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Hackers issue fake security certificates for CIA, Google

updated 05:00 pm EDT, Mon September 5, 2011

DigiNotar hack tied to Iranian government

A Dutch web security firm that sells security certificates, DigiNotar, was hacked back in July and fake certificates were issued to websites such as the CIA, Google, Microsoft and Twitter. DigiNotar just acknowledged the attack last week. Now, the Dutch government has taken over the company. It's also believed that the hacker or hackers operated with the cooperation of the Iranian government.

The hackers proceeded to issue hundreds of fake security certificates for large organizations such as the CIA, Google, Microsoft and Twitter, among others, the Dutch government revealed early on Monday. The latest browsers from Microsoft, Google and Mozilla reject the certificates from DigiNotar, however. Also on there are sites operated by Yahoo, Facebook, Microsoft, Google, Skype, AOL, Mozilla, TorProject, and WordPress, and spy agencies like Israel's Mossad and Britain's MI6.

Security certificates are used to authenticate websites and guarantee that communications between a browser and website are secure. Fake certificates can, in theory, be used for phishing attacks or to monitor communications without the user noticing.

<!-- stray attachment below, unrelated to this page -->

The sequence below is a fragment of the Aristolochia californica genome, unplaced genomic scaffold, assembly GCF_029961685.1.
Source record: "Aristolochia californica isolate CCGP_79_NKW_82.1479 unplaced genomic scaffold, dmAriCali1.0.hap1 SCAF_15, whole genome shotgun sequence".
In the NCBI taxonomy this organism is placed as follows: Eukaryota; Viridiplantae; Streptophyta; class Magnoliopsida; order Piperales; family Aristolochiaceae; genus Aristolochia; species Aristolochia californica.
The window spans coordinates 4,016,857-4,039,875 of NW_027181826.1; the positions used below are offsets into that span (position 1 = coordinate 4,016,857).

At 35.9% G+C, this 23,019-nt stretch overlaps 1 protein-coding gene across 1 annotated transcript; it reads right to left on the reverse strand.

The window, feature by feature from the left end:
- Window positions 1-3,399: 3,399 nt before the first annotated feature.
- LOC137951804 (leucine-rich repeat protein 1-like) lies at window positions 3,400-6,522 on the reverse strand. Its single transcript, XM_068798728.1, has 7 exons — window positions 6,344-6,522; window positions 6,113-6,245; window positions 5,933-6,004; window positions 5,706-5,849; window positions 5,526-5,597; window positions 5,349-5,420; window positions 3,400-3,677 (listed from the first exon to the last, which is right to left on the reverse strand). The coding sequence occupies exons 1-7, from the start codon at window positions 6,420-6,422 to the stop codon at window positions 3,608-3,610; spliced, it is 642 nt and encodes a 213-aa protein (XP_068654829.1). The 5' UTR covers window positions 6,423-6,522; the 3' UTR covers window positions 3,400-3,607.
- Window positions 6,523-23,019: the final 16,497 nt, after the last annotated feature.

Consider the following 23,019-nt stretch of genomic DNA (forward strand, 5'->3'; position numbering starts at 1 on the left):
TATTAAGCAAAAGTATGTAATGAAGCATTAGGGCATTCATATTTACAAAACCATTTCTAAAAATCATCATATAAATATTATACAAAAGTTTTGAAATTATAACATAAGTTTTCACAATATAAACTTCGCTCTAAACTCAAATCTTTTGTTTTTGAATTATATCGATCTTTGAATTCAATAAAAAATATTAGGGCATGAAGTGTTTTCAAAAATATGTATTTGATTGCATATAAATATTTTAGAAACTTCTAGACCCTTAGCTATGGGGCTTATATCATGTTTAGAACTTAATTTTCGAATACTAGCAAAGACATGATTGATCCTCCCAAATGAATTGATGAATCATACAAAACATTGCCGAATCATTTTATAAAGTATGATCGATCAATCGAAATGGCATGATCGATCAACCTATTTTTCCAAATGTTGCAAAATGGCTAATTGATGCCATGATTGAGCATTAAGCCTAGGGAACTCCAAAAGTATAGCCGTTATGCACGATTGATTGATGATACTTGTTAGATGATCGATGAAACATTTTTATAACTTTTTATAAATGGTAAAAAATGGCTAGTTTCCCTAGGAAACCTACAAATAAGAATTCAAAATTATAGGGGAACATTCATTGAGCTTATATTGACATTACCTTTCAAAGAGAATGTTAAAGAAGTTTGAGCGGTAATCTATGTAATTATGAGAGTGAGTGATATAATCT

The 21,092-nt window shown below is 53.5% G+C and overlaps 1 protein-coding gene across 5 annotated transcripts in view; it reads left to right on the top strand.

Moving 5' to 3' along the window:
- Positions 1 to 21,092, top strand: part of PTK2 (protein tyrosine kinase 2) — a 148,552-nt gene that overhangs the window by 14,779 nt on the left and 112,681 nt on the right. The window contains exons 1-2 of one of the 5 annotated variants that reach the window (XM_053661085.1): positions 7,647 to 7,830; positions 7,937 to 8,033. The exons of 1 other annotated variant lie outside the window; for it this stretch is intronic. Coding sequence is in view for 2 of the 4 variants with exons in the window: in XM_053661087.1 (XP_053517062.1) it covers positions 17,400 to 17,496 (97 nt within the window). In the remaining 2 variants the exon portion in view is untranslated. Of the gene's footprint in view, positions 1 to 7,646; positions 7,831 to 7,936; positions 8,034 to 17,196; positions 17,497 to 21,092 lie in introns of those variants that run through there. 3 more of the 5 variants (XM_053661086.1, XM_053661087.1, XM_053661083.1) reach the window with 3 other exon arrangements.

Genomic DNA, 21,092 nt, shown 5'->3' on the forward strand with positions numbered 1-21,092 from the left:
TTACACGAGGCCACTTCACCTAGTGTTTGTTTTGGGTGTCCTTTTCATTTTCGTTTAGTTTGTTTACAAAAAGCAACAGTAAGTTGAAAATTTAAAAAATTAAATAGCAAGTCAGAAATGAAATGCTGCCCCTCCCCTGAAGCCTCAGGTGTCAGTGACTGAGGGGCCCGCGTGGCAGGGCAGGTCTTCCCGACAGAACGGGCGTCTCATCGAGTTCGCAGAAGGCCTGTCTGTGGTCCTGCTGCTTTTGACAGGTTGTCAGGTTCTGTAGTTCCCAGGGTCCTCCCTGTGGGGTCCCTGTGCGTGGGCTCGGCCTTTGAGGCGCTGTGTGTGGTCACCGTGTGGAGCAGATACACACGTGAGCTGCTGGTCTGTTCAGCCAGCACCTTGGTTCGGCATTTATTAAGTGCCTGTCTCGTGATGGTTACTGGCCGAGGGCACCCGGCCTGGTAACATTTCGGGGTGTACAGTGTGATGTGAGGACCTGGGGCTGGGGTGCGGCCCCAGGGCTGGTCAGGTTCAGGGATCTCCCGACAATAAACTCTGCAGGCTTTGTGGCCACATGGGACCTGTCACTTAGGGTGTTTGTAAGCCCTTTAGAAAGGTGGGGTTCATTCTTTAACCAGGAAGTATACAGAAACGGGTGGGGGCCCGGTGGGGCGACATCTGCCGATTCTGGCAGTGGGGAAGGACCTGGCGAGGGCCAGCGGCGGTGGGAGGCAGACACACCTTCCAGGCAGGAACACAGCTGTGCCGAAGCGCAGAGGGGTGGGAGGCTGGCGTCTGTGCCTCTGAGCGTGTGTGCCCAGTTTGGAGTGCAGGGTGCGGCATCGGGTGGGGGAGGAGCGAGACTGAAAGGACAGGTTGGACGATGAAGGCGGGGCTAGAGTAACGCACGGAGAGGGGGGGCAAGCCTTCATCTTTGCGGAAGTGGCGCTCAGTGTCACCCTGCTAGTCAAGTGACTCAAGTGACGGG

A hacker needs to guide the target through a server under his control, so only ISPs or governments that control them can easily do so.

Experts made the Iranian tie-up because some of the certificates have embedded nationalist slogans in the Farsi language. Also, messages left on DigiNotar's site suggest the same.

A Mozilla developer cautions Iranian Internet users to update their browsers, log out and change the passwords of their e-mail and social services and accounts.

The Dutch government is looking for a replacement firm. [via The New York Times]



By Electronista Staff
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  1. gskibum3

    Fresh-Faced Recruit

    Joined: Nov 2006

    0

    comment title

    A hacker needs to guide the target through a server under his control, so only ISPs or governments that control them can easily do so.

    Huh? Is there some error in editing here?

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